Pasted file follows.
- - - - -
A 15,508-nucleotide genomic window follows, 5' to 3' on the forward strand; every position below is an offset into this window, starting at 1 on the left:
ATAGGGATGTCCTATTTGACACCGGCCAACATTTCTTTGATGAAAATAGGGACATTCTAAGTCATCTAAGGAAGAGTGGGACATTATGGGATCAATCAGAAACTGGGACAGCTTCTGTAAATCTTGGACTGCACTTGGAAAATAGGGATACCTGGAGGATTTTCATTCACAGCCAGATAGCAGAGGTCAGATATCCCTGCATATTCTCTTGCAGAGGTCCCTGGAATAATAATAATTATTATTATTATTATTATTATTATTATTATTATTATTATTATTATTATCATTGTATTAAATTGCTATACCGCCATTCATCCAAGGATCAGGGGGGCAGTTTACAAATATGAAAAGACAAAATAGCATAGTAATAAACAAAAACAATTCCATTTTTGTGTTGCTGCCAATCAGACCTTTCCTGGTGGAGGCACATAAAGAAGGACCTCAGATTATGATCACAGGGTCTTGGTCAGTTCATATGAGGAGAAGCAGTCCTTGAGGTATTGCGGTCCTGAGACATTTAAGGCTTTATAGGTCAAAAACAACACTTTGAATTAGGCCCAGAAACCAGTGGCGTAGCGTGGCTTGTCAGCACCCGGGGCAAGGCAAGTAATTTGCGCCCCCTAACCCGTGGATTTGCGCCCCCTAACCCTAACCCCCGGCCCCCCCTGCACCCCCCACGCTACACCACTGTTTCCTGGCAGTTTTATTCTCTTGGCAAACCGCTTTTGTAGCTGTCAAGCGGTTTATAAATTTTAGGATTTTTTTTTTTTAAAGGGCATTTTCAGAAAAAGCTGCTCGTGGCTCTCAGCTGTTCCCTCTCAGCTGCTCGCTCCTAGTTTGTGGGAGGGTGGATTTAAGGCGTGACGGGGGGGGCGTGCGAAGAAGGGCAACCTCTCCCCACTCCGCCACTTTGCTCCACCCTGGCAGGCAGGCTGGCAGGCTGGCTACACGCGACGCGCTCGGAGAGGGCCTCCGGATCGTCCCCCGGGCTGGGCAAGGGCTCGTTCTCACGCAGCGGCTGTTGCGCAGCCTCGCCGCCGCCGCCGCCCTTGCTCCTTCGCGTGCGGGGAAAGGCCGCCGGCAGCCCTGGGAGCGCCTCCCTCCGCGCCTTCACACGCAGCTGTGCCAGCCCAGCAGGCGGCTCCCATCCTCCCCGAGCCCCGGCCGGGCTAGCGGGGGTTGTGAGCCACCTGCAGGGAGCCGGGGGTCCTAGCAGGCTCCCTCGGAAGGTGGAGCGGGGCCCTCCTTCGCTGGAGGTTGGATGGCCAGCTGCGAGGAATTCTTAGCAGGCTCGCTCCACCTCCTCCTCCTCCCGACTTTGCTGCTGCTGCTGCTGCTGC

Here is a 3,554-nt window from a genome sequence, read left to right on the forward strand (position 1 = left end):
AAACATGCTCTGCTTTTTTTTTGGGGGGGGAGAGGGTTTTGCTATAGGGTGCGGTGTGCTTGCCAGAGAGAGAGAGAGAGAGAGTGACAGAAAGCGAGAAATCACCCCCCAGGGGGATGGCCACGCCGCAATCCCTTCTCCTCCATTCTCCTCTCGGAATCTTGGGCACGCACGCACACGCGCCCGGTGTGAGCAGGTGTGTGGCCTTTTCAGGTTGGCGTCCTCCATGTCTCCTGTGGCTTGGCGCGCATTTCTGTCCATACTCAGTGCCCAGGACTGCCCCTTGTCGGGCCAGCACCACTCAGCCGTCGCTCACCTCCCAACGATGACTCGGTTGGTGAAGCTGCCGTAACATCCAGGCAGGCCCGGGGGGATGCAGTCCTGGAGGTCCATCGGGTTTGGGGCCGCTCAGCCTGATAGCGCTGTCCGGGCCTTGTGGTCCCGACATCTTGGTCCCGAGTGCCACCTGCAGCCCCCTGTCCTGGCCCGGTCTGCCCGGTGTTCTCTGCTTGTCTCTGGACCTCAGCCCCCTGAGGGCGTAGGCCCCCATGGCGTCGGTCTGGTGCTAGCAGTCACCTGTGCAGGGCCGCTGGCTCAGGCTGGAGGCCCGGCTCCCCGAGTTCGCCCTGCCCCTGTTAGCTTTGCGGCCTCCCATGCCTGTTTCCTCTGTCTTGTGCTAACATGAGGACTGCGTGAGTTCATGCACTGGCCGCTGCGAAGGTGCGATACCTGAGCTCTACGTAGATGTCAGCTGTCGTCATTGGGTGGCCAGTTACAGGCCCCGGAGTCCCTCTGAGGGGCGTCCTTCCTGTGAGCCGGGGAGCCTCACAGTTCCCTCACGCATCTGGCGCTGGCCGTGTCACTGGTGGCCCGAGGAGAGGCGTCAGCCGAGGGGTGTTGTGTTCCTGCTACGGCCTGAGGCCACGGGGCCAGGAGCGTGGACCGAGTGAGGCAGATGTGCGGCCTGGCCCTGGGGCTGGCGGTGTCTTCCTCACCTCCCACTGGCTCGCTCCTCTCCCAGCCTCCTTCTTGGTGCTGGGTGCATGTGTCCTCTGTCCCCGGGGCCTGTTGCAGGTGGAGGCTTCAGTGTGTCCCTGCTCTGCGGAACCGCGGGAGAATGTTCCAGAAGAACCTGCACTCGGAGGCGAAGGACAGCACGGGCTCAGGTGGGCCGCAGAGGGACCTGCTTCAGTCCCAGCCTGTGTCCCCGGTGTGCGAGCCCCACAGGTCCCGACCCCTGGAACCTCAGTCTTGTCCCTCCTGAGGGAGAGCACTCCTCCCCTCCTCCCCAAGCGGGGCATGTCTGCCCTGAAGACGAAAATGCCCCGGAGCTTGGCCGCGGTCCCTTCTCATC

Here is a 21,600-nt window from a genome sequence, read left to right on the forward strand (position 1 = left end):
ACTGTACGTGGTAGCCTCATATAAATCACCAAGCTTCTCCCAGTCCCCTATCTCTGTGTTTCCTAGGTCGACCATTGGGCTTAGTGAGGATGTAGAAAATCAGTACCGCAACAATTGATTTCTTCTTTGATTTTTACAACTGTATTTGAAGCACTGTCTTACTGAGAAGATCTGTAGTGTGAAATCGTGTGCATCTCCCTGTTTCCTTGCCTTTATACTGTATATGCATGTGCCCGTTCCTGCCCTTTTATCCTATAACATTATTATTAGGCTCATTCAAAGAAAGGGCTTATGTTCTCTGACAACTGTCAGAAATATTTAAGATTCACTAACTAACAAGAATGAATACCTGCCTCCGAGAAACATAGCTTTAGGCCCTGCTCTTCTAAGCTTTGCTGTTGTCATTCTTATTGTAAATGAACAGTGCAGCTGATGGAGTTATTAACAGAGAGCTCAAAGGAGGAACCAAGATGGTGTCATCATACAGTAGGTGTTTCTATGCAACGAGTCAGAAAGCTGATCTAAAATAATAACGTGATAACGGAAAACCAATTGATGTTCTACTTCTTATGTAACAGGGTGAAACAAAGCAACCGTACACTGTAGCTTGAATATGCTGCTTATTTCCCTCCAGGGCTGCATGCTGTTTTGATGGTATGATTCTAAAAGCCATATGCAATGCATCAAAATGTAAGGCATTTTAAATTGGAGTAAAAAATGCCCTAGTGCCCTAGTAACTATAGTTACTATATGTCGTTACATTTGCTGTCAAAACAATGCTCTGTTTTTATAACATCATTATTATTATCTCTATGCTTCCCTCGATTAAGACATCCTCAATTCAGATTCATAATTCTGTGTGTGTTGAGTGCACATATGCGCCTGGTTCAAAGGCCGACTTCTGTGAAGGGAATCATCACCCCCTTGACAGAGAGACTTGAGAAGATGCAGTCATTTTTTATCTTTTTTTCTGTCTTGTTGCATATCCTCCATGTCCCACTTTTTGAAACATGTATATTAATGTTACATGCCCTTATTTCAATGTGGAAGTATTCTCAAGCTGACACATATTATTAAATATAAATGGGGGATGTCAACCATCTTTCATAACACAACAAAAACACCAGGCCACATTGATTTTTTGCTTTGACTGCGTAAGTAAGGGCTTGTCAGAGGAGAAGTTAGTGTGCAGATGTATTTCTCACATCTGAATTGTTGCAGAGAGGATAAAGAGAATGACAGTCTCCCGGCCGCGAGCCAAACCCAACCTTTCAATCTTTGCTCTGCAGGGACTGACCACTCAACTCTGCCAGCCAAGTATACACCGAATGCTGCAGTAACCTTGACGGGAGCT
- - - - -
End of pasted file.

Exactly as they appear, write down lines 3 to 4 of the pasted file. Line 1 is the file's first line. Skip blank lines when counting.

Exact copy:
Here is a 3,554-nt window from a genome sequence, read left to right on the forward strand (position 1 = left end):
AAACATGCTCTGCTTTTTTTTTGGGGGGGGAGAGGGTTTTGCTATAGGGTGCGGTGTGCTTGCCAGAGAGAGAGAGAGAGAGAGTGACAGAAAGCGAGAAATCACCCCCCAGGGGGATGGCCACGCCGCAATCCCTTCTCCTCCATTCTCCTCTCGGAATCTTGGGCACGCACGCACACGCGCCCGGTGTGAGCAGGTGTGTGGCCTTTTCAGGTTGGCGTCCTCCATGTCTCCTGTGGCTTGGCGCGCATTTCTGTCCATACTCAGTGCCCAGGACTGCCCCTTGTCGGGCCAGCACCACTCAGCCGTCGCTCACCTCCCAACGATGACTCGGTTGGTGAAGCTGCCGTAACATCCAGGCAGGCCCGGGGGGATGCAGTCCTGGAGGTCCATCGGGTTTGGGGCCGCTCAGCCTGATAGCGCTGTCCGGGCCTTGTGGTCCCGACATCTTGGTCCCGAGTGCCACCTGCAGCCCCCTGTCCTGGCCCGGTCTGCCCGGTGTTCTCTGCTTGTCTCTGGACCTCAGCCCCCTGAGGGCGTAGGCCCCCATGGCGTCGGTCTGGTGCTAGCAGTCACCTGTGCAGGGCCGCTGGCTCAGGCTGGAGGCCCGGCTCCCCGAGTTCGCCCTGCCCCTGTTAGCTTTGCGGCCTCCCATGCCTGTTTCCTCTGTCTTGTGCTAACATGAGGACTGCGTGAGTTCATGCACTGGCCGCTGCGAAGGTGCGATACCTGAGCTCTACGTAGATGTCAGCTGTCGTCATTGGGTGGCCAGTTACAGGCCCCGGAGTCCCTCTGAGGGGCGTCCTTCCTGTGAGCCGGGGAGCCTCACAGTTCCCTCACGCATCTGGCGCTGGCCGTGTCACTGGTGGCCCGAGGAGAGGCGTCAGCCGAGGGGTGTTGTGTTCCTGCTACGGCCTGAGGCCACGGGGCCAGGAGCGTGGACCGAGTGAGGCAGATGTGCGGCCTGGCCCTGGGGCTGGCGGTGTCTTCCTCACCTCCCACTGGCTCGCTCCTCTCCCAGCCTCCTTCTTGGTGCTGGGTGCATGTGTCCTCTGTCCCCGGGGCCTGTTGCAGGTGGAGGCTTCAGTGTGTCCCTGCTCTGCGGAACCGCGGGAGAATGTTCCAGAAGAACCTGCACTCGGAGGCGAAGGACAGCACGGGCTCAGGTGGGCCGCAGAGGGACCTGCTTCAGTCCCAGCCTGTGTCCCCGGTGTGCGAGCCCCACAGGTCCCGACCCCTGGAACCTCAGTCTTGTCCCTCCTGAGGGAGAGCACTCCTCCCCTCCTCCCCAAGCGGGGCATGTCTGCCCTGAAGACGAAAATGCCCCGGAGCTTGGCCGCGGTCCCTTCTCATC